I propose to take Questions Nos. 475, 476, 478 and 481 together.
My Department is very conscious of the particular strain that school closures place on children with complex special educational needs and their families. While most children reportedly adapted reasonably well to remote learning, there is a developing body of evidence which indicated that the absence of school and other supports had a disproportionately negative impact on the lives and wellbeing of children with the most complex special educational needs and their families.
Throughout January of this year, there has been engagements with education stakeholders on a near-daily basis. All of those meetings were focused on the safe reopening of schools. Recently, the engagements were particularly focused on the more specific question of a limited reopening of in-school provision for children with complex special educational needs.
Following intensive engagement and input from primary and special education partners, a framework has now been developed and agreed with all partners, including unions and management, in order to achieve a phased return to in-school provision for children with complex special educational needs.
Under the framework the following phased return to in-school provision has been agreed:
Phase 1: Special schools will reopen from Thursday 11th February 2021. In accordance with this agreement pupils will attend on a 50 per cent basis to allow for attendance of reduced numbers within the school setting. This will be reviewed in line with public health advice.
Phase 2: Primary Special Classes will reopen from Monday 22nd February 2021. These pupils can attend on a fulltime basis.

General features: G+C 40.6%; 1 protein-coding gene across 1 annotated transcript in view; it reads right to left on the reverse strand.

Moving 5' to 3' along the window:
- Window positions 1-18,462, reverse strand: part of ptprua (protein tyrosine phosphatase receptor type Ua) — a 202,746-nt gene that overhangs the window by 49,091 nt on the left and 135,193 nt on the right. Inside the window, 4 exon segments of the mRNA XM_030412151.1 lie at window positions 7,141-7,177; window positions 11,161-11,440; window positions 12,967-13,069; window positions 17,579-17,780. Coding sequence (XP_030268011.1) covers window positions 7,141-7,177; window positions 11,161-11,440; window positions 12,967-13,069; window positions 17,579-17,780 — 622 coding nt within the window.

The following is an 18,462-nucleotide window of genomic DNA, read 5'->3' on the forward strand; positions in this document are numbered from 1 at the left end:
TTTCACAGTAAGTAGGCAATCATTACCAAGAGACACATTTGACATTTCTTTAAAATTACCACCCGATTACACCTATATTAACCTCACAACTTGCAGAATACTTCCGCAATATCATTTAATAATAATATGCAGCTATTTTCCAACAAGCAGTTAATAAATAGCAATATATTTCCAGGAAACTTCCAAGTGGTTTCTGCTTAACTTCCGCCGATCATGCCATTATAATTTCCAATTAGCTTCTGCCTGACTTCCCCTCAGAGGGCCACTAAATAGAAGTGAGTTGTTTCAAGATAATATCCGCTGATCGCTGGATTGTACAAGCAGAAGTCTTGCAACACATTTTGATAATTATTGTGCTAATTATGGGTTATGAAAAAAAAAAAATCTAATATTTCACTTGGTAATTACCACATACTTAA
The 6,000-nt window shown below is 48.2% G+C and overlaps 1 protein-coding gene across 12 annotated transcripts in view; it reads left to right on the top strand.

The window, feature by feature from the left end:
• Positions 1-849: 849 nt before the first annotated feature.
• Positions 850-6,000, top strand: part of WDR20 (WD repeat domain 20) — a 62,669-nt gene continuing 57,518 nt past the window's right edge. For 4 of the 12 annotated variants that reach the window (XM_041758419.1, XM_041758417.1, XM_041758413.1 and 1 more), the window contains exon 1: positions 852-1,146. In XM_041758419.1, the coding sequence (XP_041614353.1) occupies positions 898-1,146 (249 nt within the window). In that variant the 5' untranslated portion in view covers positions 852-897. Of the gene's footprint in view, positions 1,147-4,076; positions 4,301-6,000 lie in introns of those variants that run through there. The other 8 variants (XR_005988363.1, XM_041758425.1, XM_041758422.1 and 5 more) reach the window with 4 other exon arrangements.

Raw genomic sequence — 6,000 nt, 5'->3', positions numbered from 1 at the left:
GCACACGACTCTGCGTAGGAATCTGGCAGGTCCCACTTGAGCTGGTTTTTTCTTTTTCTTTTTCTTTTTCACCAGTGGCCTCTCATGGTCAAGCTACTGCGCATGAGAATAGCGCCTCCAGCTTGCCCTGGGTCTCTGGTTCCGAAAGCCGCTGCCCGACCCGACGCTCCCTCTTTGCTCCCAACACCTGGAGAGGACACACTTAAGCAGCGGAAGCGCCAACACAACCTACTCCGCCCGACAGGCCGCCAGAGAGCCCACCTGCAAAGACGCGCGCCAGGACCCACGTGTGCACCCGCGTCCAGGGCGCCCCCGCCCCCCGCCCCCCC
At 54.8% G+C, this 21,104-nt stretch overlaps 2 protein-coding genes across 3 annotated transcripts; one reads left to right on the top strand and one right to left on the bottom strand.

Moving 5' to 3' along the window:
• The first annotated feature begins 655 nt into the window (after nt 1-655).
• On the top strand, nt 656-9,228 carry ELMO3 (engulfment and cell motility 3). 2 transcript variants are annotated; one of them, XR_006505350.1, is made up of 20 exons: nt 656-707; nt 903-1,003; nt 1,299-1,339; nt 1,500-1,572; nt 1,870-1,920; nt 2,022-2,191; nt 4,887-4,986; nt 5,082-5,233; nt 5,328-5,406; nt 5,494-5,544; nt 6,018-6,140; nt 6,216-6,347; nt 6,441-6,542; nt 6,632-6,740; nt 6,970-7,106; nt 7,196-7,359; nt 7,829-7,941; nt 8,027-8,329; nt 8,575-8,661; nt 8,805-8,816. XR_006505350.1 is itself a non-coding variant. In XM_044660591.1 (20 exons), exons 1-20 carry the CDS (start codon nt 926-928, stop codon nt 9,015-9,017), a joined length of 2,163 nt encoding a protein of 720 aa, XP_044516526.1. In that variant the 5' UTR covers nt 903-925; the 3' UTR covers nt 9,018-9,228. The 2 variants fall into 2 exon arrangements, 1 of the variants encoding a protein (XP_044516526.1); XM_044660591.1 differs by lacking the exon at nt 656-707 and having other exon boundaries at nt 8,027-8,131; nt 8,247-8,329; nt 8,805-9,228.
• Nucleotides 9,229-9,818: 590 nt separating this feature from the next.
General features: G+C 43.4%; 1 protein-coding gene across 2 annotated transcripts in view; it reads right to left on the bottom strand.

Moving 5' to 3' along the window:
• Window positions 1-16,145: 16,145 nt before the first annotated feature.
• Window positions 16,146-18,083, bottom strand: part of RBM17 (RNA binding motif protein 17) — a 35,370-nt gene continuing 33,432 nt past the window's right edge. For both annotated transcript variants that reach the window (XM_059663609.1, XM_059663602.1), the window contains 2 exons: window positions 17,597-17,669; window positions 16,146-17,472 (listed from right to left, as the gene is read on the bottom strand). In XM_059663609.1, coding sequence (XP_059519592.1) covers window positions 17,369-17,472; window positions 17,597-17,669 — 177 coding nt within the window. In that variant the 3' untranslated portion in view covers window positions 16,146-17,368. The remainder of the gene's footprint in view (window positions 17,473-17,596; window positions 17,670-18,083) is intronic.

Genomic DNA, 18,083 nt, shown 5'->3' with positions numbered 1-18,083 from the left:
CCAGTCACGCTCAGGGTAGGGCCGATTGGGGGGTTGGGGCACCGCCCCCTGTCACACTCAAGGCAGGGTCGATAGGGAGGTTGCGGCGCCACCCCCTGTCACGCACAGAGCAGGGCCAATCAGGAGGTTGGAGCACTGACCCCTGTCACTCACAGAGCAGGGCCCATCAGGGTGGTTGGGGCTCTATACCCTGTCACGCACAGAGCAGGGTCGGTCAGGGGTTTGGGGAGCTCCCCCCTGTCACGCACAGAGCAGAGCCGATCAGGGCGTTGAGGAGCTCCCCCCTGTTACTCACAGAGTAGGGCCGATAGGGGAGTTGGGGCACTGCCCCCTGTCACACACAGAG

I can also confirm that in recognition of the fact that remote learning is particularly challenging for children with complex special educational needs, the Department of Education is putting in place a supplementary programme to support the education and/or care needs of pupils with complex needs.
Information has been provided to schools who are in the process of contacting the families of eligible students to assist them with the application process.
An allocation of five hours per week of home-based teaching or care supports will be made available to eligible pupils.
This allocation is intended to supplement, and not replace, the remote teaching provided by the pupil’s school and can be provided by a teacher or SNA in a student’s home, at evenings and weekends. Participation in the programme is voluntary for families, teachers and SNAs and must be delivered in accordance with Public Health Advice.
It is intended that this programme would be supported by teachers and SNAs who may opt in to participate, on a paid basis, to help ensure a better learning experience for these pupils and to build on the learning taking place as part of the remote provision.
The pupils who will be eligible include -
- All pupils enrolled in special schools and special classes
- Pupils in mainstream schools who are accessing the highest level of the continuum of support (i.e. School Support Plus/for a Few). This will include pupils with Autism, Down syndrome, sensory impairments, and other disabilities who were identified for the summer programme of 2020.
- Pupils identified by their school as requiring the highest level of support at any given time. This will ensure that pupils presenting with exceptional needs due to the current school closures can participate in the scheme.
The Department’s approach is intended to be flexible so as to maximise the number of pupils participating.
An allocation of a 5-hour per week home-based teaching or care support programme will be made available to eligible pupils. This allocation is intended to supplement (and not replace) the remote teaching provided by the pupil’s school.
It is intended that this programme will operate 4 weeks commencing 11 February but eligible families may utilise the hours at any time before 30 April 2021.
I can also confirm that talks will continue with stakeholders, including within the post primary school sector, on further phases of return, so that a wider reopening can be delivered for children as soon as possible.